What are temperate deserts?
Temperate deserts (or cold winter deserts) are geographically defined in different ways. Probably the most famous one is the climate classification after Köppen & Geiger (1961) with its definition BW (desert climate) k (cold in winter). Udvardy (1975) gives a more broad definition, which is the universal basis for the classification of UNESCO world heritage sites. Other commonly used definitions are given for instance by Rachkovskaya et al. (2003), Schröder (1998), Schultz (2002), Shmida (1985), or Walter & Breckle (1999).
All of them agree that temperate deserts are continental deserts, whose aridity is explained by its distance to oceans or their position in the rain shadow of larger mountain ranges. Therefore they are also called continental deserts. They are characterized by a distinct seasonal climate, with strong, long-lasting frost in winter and extremely hot summer, in combination with very low annual precipitation of less than 100 mm. The temperature of the cold winter deserts and semi-deserts fluctuates between -45°C and +50°C. While the temperate deserts of Central Asia have their maximum in precipitation in the winter months, the climate type of temperate deserts in Mongolia has its maximum in precipitation in the summer months.
The majority of deserts in Central Asia spreads over the lowlands of Kazakhstan, Turkmenistan, and Uzbekistan, with its vast deserts Karakum (black sand), Kyzylkum (red sand), Muyunkum, Ustyurt Plateau and Aralkum (bottom of former the Aral Sea). The share of deserts of the total countries’ territory of Turkmenistan and Uzbekistan is between 80-90%. In the Chinese province, Xinjiang the desert Taklamakan is located and in Mongolia the desert Gobi. 95% of all temperate deserts are found in Central Asia. Comparably small areas are located in the Great Basin of North America and in parts of Patagonia in South America.
Subdivision of Eurasian temperate deserts
The Eurasian temperate deserts can be subdivided. Therefore, several various concepts exist. One of the most applicable and useful concepts is that after Petrov 1965. According to Petrov, the Eurasian deserts can be subdivided into four subregions: Iran-Turanian deserts (I), Kazakh–Dzungarian semi-deserts and deserts (II), Central Asian deserts of Mongolia and North-China (III) as well as the high-altitude deserts in Tibet (IV) (see map after Petrov 1965 in Walter 1968). As Iran-Turanian deserts have a significant form, they will be described more precisely below. These deserts are the most species-rich among the Eurasian temperate deserts.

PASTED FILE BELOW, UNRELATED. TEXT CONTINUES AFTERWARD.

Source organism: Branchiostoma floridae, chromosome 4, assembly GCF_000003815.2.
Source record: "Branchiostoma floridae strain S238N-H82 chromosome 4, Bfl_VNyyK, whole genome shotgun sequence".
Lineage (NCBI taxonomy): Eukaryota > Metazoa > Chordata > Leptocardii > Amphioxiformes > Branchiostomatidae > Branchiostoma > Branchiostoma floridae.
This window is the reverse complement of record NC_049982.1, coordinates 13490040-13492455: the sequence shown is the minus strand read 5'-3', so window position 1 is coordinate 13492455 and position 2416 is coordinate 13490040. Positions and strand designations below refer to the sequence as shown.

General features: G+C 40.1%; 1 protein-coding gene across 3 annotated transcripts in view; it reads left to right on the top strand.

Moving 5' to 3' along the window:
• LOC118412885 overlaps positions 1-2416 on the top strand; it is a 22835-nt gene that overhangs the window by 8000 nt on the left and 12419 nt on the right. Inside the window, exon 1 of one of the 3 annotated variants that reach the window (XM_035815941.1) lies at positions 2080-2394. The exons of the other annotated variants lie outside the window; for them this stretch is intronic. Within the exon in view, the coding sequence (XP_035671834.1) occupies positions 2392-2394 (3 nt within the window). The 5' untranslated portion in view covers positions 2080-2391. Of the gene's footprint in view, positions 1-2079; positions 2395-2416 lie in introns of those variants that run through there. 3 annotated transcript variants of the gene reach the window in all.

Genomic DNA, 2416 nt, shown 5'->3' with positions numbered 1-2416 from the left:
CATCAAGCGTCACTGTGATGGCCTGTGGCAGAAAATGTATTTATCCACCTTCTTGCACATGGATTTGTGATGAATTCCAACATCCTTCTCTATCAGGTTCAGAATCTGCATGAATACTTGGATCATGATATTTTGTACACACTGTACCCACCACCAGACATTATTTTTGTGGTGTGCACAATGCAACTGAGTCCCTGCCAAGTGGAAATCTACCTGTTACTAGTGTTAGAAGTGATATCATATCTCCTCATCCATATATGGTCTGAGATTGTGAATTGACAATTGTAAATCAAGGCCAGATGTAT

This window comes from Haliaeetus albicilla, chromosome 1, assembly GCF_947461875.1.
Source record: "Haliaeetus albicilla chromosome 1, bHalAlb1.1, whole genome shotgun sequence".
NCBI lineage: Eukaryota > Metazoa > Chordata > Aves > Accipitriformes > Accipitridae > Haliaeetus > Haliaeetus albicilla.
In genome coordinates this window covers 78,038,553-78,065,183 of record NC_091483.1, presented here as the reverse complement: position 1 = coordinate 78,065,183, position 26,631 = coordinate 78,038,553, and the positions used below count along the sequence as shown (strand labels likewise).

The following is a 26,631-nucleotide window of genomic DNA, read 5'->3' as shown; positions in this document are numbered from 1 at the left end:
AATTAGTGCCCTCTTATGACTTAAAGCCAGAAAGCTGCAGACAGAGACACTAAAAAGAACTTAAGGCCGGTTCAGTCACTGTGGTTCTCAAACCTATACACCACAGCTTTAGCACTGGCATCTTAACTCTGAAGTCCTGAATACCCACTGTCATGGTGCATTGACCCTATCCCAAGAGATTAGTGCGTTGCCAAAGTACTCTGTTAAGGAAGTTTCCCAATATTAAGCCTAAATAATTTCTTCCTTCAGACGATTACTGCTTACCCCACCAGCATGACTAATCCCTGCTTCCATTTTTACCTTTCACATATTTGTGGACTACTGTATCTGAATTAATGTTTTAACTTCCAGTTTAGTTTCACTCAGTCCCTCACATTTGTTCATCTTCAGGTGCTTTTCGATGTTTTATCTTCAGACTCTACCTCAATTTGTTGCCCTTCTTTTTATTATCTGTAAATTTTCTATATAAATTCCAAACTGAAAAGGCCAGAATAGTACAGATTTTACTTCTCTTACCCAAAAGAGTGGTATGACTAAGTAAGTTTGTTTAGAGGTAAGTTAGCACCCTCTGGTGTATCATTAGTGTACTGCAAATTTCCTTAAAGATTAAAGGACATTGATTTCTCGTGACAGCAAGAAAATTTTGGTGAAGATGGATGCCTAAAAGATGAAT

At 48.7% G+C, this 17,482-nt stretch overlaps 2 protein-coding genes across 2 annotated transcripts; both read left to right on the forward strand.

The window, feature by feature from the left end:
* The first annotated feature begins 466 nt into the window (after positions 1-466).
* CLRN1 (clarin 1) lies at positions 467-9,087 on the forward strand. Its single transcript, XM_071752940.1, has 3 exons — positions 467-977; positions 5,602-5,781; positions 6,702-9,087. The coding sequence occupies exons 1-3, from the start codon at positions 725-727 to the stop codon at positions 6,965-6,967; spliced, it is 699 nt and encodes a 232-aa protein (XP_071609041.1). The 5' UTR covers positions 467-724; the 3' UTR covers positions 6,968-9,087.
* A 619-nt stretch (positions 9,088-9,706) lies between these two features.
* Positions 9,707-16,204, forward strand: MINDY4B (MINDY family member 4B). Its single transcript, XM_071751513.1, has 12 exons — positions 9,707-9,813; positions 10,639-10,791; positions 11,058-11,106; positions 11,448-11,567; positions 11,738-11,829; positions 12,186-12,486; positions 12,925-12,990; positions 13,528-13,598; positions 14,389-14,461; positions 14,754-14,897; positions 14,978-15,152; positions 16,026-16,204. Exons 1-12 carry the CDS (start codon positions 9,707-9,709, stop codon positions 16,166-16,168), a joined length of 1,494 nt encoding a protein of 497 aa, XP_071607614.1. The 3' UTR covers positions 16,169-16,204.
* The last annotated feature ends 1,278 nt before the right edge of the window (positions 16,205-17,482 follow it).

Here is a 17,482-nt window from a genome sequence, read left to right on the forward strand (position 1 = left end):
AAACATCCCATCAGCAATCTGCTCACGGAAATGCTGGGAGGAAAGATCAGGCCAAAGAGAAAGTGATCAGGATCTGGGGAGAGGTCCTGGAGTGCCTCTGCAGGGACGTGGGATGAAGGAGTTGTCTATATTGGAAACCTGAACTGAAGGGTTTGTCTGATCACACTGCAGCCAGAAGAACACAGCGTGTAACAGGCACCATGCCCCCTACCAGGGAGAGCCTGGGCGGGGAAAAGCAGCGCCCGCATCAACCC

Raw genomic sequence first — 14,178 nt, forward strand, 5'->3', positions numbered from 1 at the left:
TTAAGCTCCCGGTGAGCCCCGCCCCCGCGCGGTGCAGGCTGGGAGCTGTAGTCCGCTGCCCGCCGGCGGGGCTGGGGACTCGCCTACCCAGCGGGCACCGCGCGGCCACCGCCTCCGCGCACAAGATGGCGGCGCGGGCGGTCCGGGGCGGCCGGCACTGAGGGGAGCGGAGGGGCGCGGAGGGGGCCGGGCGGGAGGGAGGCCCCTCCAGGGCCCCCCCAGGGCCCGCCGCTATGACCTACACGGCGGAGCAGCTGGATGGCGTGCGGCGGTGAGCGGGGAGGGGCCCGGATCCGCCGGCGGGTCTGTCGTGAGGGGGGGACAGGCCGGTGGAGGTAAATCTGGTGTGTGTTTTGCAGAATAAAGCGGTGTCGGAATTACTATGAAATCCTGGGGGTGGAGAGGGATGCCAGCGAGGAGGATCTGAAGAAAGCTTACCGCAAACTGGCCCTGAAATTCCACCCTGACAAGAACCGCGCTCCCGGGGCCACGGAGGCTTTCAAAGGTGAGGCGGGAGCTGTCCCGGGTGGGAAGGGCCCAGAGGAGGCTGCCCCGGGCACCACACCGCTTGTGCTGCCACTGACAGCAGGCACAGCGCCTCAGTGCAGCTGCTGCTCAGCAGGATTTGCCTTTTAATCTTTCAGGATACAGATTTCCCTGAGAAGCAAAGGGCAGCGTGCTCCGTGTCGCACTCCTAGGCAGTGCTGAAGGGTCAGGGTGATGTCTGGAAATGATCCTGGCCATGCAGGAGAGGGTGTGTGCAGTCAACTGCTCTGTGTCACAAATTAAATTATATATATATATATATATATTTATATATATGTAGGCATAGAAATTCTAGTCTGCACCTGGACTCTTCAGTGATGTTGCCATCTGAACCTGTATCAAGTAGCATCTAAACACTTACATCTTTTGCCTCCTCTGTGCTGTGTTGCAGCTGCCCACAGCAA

The Kazakh-Dzungarian semi-deserts and deserts (II) are bounded towards the South along the northern part of the Aral Sea as well as the river Syr-Darya and then along with the foothills of the northern Tian Shan comprising the Lake Balkhash with the river Ili. To the North, these deserts go over towards the steppes of Kazakhstan, Russia, and Mongolia.
In Russian-speaking countries, the Eurasian temperate deserts are usually divided into “northern” and “southern” deserts. Both of them mostly extend across the post-Soviet countries, in particular Kazakhstan, Turkmenistan, and Uzbekistan. Generally speaking, the “northern” deserts correspond with Kazakh-Dzungarian semi-deserts and deserts, whereas the “southern” deserts are equivalent to the Iran-Turanian deserts (according to the concept after Petrov 1965).
The Central Asian desert area of Mongolia and North-China (III) is particularly characterized by the fact that here precipitation from the Asian monsoon regions becomes influent. This gets more significant towards the Eastern part of the region. This phenomenon leads to the most distinctive feature of the Iran-Turanian and Kazakh-Dzungarian deserts: The precipitation maxima in the deserts of Mongolia and North-China (III) are in the summer months, whereas in the Kazakh-Dzungarian (II) and Iran-Turanian deserts (I) the precipitation maxima are during the winter months.
The last of the four desert subregions from the high-altitude deserts in Tibet (IV). Due to their orographic features with mostly, more than 4.000 height meters and their basin topography – towards the Southbound through the Himalaya and to the West through the Hindu Kush and Pamir – they refer to extremely cold deserts, comparable to the Polar deserts on the polar caps.
The terminology „temperate desert“ includes a variety of different desert types, which indeed are subject to similar climatic conditions, as described above. But there is a multitude of desert types of diverse patches of loam, stone, salt, or sand. In general sand, deserts are most rich in terms of biodiversity, especially in Karakum and Kyzylkum of Turkmenistan and Uzbekistan. The Karakum is limited by mountain ridges in South and East and changes its character from a plateau to vast plains and a chain of Solonchaks and Takyrs. The Kyzylkum is to the largest extent a vast sand plain with some steep isolated elevations.
Unique feature: Saxaul forests
A unique feature of temperate deserts are Saxaul forests. It covers vast areas in southern Kazakhstan (6 million ha), Turkmenistan (~ 4 million ha) and Uzbekistan (2 million ha). There are two species of Saxaul – white (Haloxylon persicum) and black (Haloxylon aphyllum). These species could be characterized as keystone species for many animals. Saxaul forests are also important for local communities as a source of firewood and most valuable pastures in the desert.